Phone lines in Japan

Providers and fees

Up until 1985, Nippon Telegraph and Telephone (NTT) was the government-owned telecommunications monopoly. Since then, deregulation has led to a more competitive market, though NTT continues to be a dominant force.

Phone lines in Japan

NTT is the default service provider in most areas. If you are renting an apartment and your phone line is already activated when you move in, you probably have an NTT line. You can still change your service if you want, however.

In Japan, it is possible to choose separate providers for local and international calls. While you will have to juggle two phone bills if you go this route, it does offer some flexibility in calling rates.

The best resource for service providers is MYLINE , which allows you to select your phone service online.

Getting a phone line in Japan

In addition to choosing a carrier, you will need to check if you have access to a phone line. In many cases, you will inherit the line used by your property´s previous tenant. Your landlord will be able to tell you if this is the case. If it is not, you may have to pay for a new line, or rather, a “phone line bond.” This payment gives you access to a phone line.

Fortunately, it is possible to buy used bonds through the classifieds sections in most Japanese newspapers. These bonds are significantly cheaper. Both new and used phone line bonds can be re-sold before you leave Japan, so you stand to make most of your money back regardless of how much you pay.

Note that a phone line bond is not the same as a physical phone line. If you do not have a phone line outlet installed in your home, you will need to pay for that in addition to the bond. Most rental properties will already have a physical phone line installed. New bonds from NTT usually cost around 80,000 yen, which includes the cost of installation.

Calling rates in Japan

Calling rates vary from company to company, but they are almost always calculated based on three-minute intervals. 9 yen for three minutes is a fairly average price.

Rates are also calculated for different times of day, so calling in the evening is cheaper than during the day. The cheapest rates of all are available between 23:00 and 8:00. Naturally, international calls are more expensive – they can run over 50 yen for three minutes during daytime hours.

Internet-based phone services offer cheaper international rates than landlines. Certain internet companies (such as ASAHI Net) offer phone and internet service packages that reduce international calls to as little as 8 yen per three minutes.

Paying your phone bill

You can pay your phone bill just like any other Japanese utility bill, either automatically through your bank account or in person at any bank, convenience store, or post office.

NTT is the default service provider in most areas. If you are renting an apartment and your phone line is already activated when you move in, you probably have an NTT line. You can still change your service if you want, however.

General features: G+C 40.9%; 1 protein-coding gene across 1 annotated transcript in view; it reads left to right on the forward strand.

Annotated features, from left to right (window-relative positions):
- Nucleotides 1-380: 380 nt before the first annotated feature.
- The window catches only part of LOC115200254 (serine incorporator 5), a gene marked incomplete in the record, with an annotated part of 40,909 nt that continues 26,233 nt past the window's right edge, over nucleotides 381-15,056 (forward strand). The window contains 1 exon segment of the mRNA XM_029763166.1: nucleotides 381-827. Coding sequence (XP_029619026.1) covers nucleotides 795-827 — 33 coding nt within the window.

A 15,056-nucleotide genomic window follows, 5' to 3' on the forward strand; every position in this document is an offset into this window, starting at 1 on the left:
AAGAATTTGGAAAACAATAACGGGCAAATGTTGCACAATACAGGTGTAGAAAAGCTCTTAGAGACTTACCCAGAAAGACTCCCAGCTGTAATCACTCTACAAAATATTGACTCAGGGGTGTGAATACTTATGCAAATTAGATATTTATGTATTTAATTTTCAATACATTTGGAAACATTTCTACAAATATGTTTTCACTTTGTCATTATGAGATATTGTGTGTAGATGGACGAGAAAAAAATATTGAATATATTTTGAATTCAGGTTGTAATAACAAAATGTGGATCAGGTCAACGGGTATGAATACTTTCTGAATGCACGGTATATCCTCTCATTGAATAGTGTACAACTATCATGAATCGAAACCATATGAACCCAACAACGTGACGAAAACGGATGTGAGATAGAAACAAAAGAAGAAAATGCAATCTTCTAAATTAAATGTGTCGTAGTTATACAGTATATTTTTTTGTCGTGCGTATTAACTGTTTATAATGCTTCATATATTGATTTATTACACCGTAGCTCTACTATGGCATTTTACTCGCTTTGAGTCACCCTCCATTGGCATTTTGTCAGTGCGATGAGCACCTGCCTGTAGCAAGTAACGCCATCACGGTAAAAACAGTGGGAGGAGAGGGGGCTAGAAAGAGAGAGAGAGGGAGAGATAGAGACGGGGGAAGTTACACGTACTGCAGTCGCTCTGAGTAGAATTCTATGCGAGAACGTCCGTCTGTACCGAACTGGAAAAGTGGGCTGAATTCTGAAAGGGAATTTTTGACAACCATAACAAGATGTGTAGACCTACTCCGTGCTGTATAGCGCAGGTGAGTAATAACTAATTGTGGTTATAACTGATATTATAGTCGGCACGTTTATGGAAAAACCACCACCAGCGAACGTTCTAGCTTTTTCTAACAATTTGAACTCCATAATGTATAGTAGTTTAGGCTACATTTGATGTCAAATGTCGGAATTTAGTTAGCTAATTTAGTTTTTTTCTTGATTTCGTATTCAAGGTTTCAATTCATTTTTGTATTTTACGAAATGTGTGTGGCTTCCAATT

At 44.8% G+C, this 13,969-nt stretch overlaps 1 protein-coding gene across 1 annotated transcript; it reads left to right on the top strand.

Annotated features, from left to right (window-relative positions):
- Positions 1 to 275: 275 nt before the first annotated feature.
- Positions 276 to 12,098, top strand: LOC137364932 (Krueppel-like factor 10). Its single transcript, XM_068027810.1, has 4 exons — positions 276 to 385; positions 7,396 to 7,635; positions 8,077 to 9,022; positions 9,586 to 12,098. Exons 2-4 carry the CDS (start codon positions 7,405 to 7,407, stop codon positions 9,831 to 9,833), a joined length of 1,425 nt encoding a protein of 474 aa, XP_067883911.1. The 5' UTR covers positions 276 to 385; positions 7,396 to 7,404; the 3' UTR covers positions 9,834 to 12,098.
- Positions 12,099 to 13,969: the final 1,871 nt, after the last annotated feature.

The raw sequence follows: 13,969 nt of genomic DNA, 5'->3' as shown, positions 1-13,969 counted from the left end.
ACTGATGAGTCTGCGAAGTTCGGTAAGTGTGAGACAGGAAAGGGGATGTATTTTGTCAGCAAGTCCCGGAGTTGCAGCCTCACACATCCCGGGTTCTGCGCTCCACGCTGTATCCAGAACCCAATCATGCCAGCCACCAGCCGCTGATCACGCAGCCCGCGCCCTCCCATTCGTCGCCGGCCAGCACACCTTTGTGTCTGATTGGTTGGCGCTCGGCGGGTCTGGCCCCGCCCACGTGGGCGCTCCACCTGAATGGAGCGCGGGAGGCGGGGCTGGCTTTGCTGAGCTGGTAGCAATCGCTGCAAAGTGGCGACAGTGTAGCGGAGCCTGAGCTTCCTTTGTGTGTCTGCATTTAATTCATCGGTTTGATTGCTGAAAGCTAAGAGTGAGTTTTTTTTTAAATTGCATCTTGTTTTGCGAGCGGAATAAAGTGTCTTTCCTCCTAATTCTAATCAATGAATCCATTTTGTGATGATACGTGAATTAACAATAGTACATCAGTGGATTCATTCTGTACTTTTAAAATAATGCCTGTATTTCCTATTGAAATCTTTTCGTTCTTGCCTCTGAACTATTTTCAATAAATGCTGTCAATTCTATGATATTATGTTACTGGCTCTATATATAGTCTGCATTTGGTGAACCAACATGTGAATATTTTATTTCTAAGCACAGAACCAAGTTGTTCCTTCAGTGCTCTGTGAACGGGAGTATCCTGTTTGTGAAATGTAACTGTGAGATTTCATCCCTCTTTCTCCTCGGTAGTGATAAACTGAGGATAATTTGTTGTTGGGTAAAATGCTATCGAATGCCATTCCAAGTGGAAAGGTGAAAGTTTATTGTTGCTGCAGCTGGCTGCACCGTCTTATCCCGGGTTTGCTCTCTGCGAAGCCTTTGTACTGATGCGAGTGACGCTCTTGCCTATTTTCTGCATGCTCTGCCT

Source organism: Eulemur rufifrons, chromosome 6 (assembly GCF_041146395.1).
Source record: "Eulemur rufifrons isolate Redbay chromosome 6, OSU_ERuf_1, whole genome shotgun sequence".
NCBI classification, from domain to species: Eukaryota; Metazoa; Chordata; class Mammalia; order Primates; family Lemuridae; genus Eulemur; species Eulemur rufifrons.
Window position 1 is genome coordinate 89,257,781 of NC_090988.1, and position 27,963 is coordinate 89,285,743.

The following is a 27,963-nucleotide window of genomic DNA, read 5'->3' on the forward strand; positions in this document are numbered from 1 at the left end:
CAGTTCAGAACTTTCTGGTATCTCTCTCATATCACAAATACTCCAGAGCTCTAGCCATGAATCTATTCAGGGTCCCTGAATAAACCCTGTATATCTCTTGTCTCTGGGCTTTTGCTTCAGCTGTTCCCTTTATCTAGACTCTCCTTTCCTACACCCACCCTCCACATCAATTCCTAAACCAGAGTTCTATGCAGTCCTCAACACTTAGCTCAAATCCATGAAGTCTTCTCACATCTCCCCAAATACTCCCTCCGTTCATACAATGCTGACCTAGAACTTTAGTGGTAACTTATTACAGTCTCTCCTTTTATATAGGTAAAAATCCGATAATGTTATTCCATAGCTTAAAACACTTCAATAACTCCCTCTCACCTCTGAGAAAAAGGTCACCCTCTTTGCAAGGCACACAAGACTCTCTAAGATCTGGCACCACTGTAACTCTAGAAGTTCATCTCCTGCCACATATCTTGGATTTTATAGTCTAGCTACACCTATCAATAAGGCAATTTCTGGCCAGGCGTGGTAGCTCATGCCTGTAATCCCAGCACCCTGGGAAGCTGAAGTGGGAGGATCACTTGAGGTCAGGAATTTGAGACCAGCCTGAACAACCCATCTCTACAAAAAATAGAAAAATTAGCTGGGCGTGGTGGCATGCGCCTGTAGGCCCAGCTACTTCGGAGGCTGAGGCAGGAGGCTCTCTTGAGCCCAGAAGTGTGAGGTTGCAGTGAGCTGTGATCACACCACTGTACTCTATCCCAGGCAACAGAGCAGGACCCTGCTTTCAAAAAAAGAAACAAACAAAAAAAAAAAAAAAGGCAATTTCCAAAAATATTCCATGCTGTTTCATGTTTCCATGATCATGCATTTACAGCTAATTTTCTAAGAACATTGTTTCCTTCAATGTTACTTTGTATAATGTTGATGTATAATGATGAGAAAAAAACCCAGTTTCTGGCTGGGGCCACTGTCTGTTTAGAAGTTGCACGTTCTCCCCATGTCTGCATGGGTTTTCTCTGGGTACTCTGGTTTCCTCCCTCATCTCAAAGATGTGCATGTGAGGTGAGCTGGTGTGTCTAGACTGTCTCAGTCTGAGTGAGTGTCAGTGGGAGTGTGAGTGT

In Japan, it is possible to choose separate providers for local and international calls. While you will have to juggle two phone bills if you go this route, it does offer some flexibility in calling rates.

The best resource for service providers is MYLINE , which allows you to select your phone service online.

Getting a phone line in Japan

In addition to choosing a carrier, you will need to check if you have access to a phone line. In many cases, you will inherit the line used by your property´s previous tenant. Your landlord will be able to tell you if this is the case. If it is not, you may have to pay for a new line, or rather, a “phone line bond.” This payment gives you access to a phone line.

Fortunately, it is possible to buy used bonds through the classifieds sections in most Japanese newspapers. These bonds are significantly cheaper. Both new and used phone line bonds can be re-sold before you leave Japan, so you stand to make most of your money back regardless of how much you pay.

Note that a phone line bond is not the same as a physical phone line. If you do not have a phone line outlet installed in your home, you will need to pay for that in addition to the bond. Most rental properties will already have a physical phone line installed. New bonds from NTT usually cost around 80,000 yen, which includes the cost of installation.

Calling rates in Japan

Calling rates vary from company to company, but they are almost always calculated based on three-minute intervals. 9 yen for three minutes is a fairly average price.

Rates are also calculated for different times of day, so calling in the evening is cheaper than during the day. The cheapest rates of all are available between 23:00 and 8:00. Naturally, international calls are more expensive – they can run over 50 yen for three minutes during daytime hours.

Internet-based phone services offer cheaper international rates than landlines. Certain internet companies (such as ASAHI Net) offer phone and internet service packages that reduce international calls to as little as 8 yen per three minutes.

Paying your phone bill

You can pay your phone bill just like any other Japanese utility bill, either automatically through your bank account or in person at any bank, convenience store, or post office.

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